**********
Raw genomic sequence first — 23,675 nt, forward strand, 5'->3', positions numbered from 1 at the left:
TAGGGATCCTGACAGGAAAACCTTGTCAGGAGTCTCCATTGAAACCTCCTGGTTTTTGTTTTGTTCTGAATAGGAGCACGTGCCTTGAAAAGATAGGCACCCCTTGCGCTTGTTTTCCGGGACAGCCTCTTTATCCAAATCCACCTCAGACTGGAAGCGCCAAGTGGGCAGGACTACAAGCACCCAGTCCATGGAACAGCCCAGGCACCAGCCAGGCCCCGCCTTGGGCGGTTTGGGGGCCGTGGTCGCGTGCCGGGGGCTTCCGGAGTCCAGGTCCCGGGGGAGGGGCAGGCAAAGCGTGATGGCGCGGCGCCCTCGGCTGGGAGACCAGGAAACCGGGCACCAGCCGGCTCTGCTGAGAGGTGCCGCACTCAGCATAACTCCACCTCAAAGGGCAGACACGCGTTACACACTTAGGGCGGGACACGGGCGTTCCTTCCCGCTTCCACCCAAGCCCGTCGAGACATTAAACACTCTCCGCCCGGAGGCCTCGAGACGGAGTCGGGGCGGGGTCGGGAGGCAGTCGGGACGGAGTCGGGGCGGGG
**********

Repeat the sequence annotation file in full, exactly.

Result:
Raw genomic sequence first — 23,675 nt, forward strand, 5'->3', positions numbered from 1 at the left:
TAGGGATCCTGACAGGAAAACCTTGTCAGGAGTCTCCATTGAAACCTCCTGGTTTTTGTTTTGTTCTGAATAGGAGCACGTGCCTTGAAAAGATAGGCACCCCTTGCGCTTGTTTTCCGGGACAGCCTCTTTATCCAAATCCACCTCAGACTGGAAGCGCCAAGTGGGCAGGACTACAAGCACCCAGTCCATGGAACAGCCCAGGCACCAGCCAGGCCCCGCCTTGGGCGGTTTGGGGGCCGTGGTCGCGTGCCGGGGGCTTCCGGAGTCCAGGTCCCGGGGGAGGGGCAGGCAAAGCGTGATGGCGCGGCGCCCTCGGCTGGGAGACCAGGAAACCGGGCACCAGCCGGCTCTGCTGAGAGGTGCCGCACTCAGCATAACTCCACCTCAAAGGGCAGACACGCGTTACACACTTAGGGCGGGACACGGGCGTTCCTTCCCGCTTCCACCCAAGCCCGTCGAGACATTAAACACTCTCCGCCCGGAGGCCTCGAGACGGAGTCGGGGCGGGGTCGGGAGGCAGTCGGGACGGAGTCGGGGCGGGG